“One country that still has an elevated spread and has problems with its banking system has hesitated and is hesitating about whether to activate the anti-spread mechanism,” Monti said on Oct. 23. “This country, as you know, is not Italy.”
For his part, Rajoy has fended off calls to seek a rescue for almost three months, saying he’s still assessing whether it’s in the national interest. He has already asked European partners for as much as 100 billion euros ($129 billion) to prop up banks hobbled by the collapse of the country’s real-estate bubble. The resulting recession has pushed the jobless rate to 25 percent.
With more than 200 billion euros of financing needed in 2013, Rajoy will probably request aid by the end of the year, says Tullia Bucco, an economist at UniCredit SpA in Milan. Blackrock Inc. Chairman Larry Fink said on Oct. 26 he expects Rajoy will cave in this week.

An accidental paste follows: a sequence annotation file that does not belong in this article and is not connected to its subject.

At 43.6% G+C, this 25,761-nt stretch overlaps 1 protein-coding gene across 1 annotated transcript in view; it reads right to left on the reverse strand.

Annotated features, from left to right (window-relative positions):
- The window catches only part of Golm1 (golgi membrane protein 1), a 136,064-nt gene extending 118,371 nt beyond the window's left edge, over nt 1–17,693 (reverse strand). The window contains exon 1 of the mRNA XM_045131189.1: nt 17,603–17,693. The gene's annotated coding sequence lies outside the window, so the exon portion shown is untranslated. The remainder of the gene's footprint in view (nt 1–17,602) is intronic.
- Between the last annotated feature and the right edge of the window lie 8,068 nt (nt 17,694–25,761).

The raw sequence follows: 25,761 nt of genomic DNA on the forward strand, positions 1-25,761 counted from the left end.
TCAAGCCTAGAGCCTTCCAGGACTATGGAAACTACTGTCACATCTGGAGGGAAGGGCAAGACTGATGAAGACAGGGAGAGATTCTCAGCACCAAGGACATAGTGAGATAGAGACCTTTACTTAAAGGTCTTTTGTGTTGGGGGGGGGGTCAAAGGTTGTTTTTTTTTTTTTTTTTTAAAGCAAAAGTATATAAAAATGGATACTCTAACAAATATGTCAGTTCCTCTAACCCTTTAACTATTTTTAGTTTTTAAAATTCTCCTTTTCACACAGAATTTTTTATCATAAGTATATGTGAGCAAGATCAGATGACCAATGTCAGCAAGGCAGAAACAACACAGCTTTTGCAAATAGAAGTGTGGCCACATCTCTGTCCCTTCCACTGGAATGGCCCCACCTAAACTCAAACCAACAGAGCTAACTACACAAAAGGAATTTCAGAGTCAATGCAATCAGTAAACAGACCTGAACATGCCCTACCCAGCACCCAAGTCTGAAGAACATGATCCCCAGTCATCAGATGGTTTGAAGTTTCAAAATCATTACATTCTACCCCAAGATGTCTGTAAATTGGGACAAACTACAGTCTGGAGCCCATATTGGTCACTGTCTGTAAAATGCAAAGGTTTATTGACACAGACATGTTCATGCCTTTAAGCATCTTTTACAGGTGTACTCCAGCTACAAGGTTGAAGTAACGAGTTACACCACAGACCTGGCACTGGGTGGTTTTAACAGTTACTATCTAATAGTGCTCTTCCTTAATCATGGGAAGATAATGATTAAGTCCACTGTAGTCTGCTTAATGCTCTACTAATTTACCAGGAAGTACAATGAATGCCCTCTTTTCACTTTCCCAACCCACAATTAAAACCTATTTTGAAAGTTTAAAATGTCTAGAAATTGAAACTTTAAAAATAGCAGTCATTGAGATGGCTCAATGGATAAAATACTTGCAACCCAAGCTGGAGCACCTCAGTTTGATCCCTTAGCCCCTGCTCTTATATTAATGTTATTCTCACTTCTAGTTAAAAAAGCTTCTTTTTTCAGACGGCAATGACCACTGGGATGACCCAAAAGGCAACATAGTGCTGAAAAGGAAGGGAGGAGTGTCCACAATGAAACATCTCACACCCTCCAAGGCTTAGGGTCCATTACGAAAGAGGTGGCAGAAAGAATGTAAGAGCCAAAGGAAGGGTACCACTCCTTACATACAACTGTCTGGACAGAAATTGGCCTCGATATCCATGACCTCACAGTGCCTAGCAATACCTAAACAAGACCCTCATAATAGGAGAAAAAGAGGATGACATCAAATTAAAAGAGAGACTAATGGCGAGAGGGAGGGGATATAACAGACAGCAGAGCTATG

Spain’s benchmark 10-year bond yield has fallen more than 100 basis points since its peak of 7.75 percent in August, just before Draghi vowed to do whatever it takes to save the euro. Even with the gain, the yield of 5.61 percent exceeds the 4.48 percent average over the past decade. Italy’s 10-year bond yield is at 4.89 percent.
As Spain debates whether to ask for a bailout, officials are still struggling to find a solution for Greece, the epicentre of Europe’s crisis. In the fifth year of recession, Greece is trying to agree on the extra budget cuts needed to qualify for more aid under a rescue that has included the biggest write-off of privately held debt.
Euro region finance ministers will hold a conference call on Greece on Oct. 31 and Spiegel reported yesterday that representatives of international creditors recommended that they take losses.
Imposing a further writeoff on Greek creditors would be “a bit unrealistic,” Finance Minister Wolfgang Schaeuble told German radio Deutschlandfunk on Oct. 28.